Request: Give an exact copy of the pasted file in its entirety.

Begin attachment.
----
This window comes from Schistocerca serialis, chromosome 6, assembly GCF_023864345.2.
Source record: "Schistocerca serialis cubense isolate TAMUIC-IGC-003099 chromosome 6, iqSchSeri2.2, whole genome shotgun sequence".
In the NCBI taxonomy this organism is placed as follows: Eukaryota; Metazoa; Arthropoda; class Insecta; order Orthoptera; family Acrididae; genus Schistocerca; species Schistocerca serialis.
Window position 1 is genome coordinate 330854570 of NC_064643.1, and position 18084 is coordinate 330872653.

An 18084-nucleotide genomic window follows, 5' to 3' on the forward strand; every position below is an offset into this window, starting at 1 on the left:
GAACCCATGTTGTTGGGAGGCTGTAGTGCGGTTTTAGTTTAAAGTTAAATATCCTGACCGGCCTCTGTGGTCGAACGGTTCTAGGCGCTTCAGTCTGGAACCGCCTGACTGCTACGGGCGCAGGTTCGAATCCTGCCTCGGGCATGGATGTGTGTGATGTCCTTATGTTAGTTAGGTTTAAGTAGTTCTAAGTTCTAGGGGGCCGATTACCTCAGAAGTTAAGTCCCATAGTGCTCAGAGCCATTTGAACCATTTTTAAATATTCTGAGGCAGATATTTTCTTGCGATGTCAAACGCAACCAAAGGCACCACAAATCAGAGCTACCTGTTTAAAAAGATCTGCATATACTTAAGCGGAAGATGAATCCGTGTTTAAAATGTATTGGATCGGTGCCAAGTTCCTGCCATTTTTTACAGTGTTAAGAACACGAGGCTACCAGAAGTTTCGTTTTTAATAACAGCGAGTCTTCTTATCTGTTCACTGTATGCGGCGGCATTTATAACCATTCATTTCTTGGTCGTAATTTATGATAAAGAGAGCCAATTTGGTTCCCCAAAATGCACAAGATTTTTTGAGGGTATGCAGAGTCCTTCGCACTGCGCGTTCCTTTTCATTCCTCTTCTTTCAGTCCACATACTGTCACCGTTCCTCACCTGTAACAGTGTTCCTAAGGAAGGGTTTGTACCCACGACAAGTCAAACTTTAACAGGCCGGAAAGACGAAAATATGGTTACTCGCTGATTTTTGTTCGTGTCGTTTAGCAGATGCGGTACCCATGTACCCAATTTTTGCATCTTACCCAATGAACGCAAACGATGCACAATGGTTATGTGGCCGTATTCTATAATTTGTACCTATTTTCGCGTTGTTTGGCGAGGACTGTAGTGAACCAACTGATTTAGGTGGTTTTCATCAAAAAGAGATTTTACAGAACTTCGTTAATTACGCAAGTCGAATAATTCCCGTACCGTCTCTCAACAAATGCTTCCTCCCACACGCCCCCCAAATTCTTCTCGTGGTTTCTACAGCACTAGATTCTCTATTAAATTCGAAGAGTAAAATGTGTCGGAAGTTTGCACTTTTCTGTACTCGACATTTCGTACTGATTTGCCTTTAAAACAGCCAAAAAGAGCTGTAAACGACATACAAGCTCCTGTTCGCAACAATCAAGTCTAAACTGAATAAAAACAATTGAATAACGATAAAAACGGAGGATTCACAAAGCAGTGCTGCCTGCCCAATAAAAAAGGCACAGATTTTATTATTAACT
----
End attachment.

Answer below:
This window comes from Schistocerca serialis, chromosome 6, assembly GCF_023864345.2.
Source record: "Schistocerca serialis cubense isolate TAMUIC-IGC-003099 chromosome 6, iqSchSeri2.2, whole genome shotgun sequence".
In the NCBI taxonomy this organism is placed as follows: Eukaryota; Metazoa; Arthropoda; class Insecta; order Orthoptera; family Acrididae; genus Schistocerca; species Schistocerca serialis.
Window position 1 is genome coordinate 330854570 of NC_064643.1, and position 18084 is coordinate 330872653.

An 18084-nucleotide genomic window follows, 5' to 3' on the forward strand; every position below is an offset into this window, starting at 1 on the left:
GAACCCATGTTGTTGGGAGGCTGTAGTGCGGTTTTAGTTTAAAGTTAAATATCCTGACCGGCCTCTGTGGTCGAACGGTTCTAGGCGCTTCAGTCTGGAACCGCCTGACTGCTACGGGCGCAGGTTCGAATCCTGCCTCGGGCATGGATGTGTGTGATGTCCTTATGTTAGTTAGGTTTAAGTAGTTCTAAGTTCTAGGGGGCCGATTACCTCAGAAGTTAAGTCCCATAGTGCTCAGAGCCATTTGAACCATTTTTAAATATTCTGAGGCAGATATTTTCTTGCGATGTCAAACGCAACCAAAGGCACCACAAATCAGAGCTACCTGTTTAAAAAGATCTGCATATACTTAAGCGGAAGATGAATCCGTGTTTAAAATGTATTGGATCGGTGCCAAGTTCCTGCCATTTTTTACAGTGTTAAGAACACGAGGCTACCAGAAGTTTCGTTTTTAATAACAGCGAGTCTTCTTATCTGTTCACTGTATGCGGCGGCATTTATAACCATTCATTTCTTGGTCGTAATTTATGATAAAGAGAGCCAATTTGGTTCCCCAAAATGCACAAGATTTTTTGAGGGTATGCAGAGTCCTTCGCACTGCGCGTTCCTTTTCATTCCTCTTCTTTCAGTCCACATACTGTCACCGTTCCTCACCTGTAACAGTGTTCCTAAGGAAGGGTTTGTACCCACGACAAGTCAAACTTTAACAGGCCGGAAAGACGAAAATATGGTTACTCGCTGATTTTTGTTCGTGTCGTTTAGCAGATGCGGTACCCATGTACCCAATTTTTGCATCTTACCCAATGAACGCAAACGATGCACAATGGTTATGTGGCCGTATTCTATAATTTGTACCTATTTTCGCGTTGTTTGGCGAGGACTGTAGTGAACCAACTGATTTAGGTGGTTTTCATCAAAAAGAGATTTTACAGAACTTCGTTAATTACGCAAGTCGAATAATTCCCGTACCGTCTCTCAACAAATGCTTCCTCCCACACGCCCCCCAAATTCTTCTCGTGGTTTCTACAGCACTAGATTCTCTATTAAATTCGAAGAGTAAAATGTGTCGGAAGTTTGCACTTTTCTGTACTCGACATTTCGTACTGATTTGCCTTTAAAACAGCCAAAAAGAGCTGTAAACGACATACAAGCTCCTGTTCGCAACAATCAAGTCTAAACTGAATAAAAACAATTGAATAACGATAAAAACGGAGGATTCACAAAGCAGTGCTGCCTGCCCAATAAAAAAGGCACAGATTTTATTATTAACT